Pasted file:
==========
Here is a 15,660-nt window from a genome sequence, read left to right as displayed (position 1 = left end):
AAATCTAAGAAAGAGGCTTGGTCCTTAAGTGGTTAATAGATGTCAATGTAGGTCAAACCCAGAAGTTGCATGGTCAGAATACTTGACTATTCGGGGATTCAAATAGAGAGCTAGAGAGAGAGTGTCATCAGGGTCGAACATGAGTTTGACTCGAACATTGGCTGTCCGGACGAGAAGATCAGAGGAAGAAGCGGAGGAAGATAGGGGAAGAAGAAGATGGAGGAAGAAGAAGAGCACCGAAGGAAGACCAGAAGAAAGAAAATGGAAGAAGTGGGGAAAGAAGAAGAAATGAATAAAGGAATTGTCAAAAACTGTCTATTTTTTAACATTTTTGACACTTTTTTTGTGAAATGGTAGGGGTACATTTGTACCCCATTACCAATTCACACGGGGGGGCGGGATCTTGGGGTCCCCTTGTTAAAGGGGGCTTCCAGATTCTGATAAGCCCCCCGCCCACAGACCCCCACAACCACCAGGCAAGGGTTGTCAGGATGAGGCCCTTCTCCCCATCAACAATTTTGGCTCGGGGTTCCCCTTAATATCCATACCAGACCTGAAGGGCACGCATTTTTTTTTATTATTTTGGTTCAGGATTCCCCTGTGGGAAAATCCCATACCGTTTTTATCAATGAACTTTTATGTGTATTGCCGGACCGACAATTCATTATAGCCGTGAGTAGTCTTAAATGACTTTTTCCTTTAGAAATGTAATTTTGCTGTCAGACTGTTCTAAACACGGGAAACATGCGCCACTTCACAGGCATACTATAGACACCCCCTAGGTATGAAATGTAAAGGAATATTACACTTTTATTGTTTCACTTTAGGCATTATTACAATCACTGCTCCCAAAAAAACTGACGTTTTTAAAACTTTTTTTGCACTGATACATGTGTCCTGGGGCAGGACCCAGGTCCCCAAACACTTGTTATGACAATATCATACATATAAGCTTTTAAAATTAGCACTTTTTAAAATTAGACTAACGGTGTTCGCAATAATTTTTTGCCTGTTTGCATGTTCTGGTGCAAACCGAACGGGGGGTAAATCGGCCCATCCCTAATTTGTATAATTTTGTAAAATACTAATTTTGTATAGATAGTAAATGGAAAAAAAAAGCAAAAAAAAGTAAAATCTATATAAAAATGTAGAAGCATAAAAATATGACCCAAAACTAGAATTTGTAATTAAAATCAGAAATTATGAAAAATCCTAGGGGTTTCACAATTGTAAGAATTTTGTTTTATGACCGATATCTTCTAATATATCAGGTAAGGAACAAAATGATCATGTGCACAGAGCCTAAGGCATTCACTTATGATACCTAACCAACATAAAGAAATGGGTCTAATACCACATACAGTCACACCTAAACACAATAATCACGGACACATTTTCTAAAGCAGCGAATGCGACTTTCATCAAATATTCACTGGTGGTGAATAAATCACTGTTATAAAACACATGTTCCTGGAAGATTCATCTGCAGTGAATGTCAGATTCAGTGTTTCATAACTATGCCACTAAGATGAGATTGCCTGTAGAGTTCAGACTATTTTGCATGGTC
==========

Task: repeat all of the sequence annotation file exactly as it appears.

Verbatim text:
Here is a 15,660-nt window from a genome sequence, read left to right as displayed (position 1 = left end):
AAATCTAAGAAAGAGGCTTGGTCCTTAAGTGGTTAATAGATGTCAATGTAGGTCAAACCCAGAAGTTGCATGGTCAGAATACTTGACTATTCGGGGATTCAAATAGAGAGCTAGAGAGAGAGTGTCATCAGGGTCGAACATGAGTTTGACTCGAACATTGGCTGTCCGGACGAGAAGATCAGAGGAAGAAGCGGAGGAAGATAGGGGAAGAAGAAGATGGAGGAAGAAGAAGAGCACCGAAGGAAGACCAGAAGAAAGAAAATGGAAGAAGTGGGGAAAGAAGAAGAAATGAATAAAGGAATTGTCAAAAACTGTCTATTTTTTAACATTTTTGACACTTTTTTTGTGAAATGGTAGGGGTACATTTGTACCCCATTACCAATTCACACGGGGGGGCGGGATCTTGGGGTCCCCTTGTTAAAGGGGGCTTCCAGATTCTGATAAGCCCCCCGCCCACAGACCCCCACAACCACCAGGCAAGGGTTGTCAGGATGAGGCCCTTCTCCCCATCAACAATTTTGGCTCGGGGTTCCCCTTAATATCCATACCAGACCTGAAGGGCACGCATTTTTTTTTATTATTTTGGTTCAGGATTCCCCTGTGGGAAAATCCCATACCGTTTTTATCAATGAACTTTTATGTGTATTGCCGGACCGACAATTCATTATAGCCGTGAGTAGTCTTAAATGACTTTTTCCTTTAGAAATGTAATTTTGCTGTCAGACTGTTCTAAACACGGGAAACATGCGCCACTTCACAGGCATACTATAGACACCCCCTAGGTATGAAATGTAAAGGAATATTACACTTTTATTGTTTCACTTTAGGCATTATTACAATCACTGCTCCCAAAAAAACTGACGTTTTTAAAACTTTTTTTGCACTGATACATGTGTCCTGGGGCAGGACCCAGGTCCCCAAACACTTGTTATGACAATATCATACATATAAGCTTTTAAAATTAGCACTTTTTAAAATTAGACTAACGGTGTTCGCAATAATTTTTTGCCTGTTTGCATGTTCTGGTGCAAACCGAACGGGGGGTAAATCGGCCCATCCCTAATTTGTATAATTTTGTAAAATACTAATTTTGTATAGATAGTAAATGGAAAAAAAAAGCAAAAAAAAGTAAAATCTATATAAAAATGTAGAAGCATAAAAATATGACCCAAAACTAGAATTTGTAATTAAAATCAGAAATTATGAAAAATCCTAGGGGTTTCACAATTGTAAGAATTTTGTTTTATGACCGATATCTTCTAATATATCAGGTAAGGAACAAAATGATCATGTGCACAGAGCCTAAGGCATTCACTTATGATACCTAACCAACATAAAGAAATGGGTCTAATACCACATACAGTCACACCTAAACACAATAATCACGGACACATTTTCTAAAGCAGCGAATGCGACTTTCATCAAATATTCACTGGTGGTGAATAAATCACTGTTATAAAACACATGTTCCTGGAAGATTCATCTGCAGTGAATGTCAGATTCAGTGTTTCATAACTATGCCACTAAGATGAGATTGCCTGTAGAGTTCAGACTATTTTGCATGGTC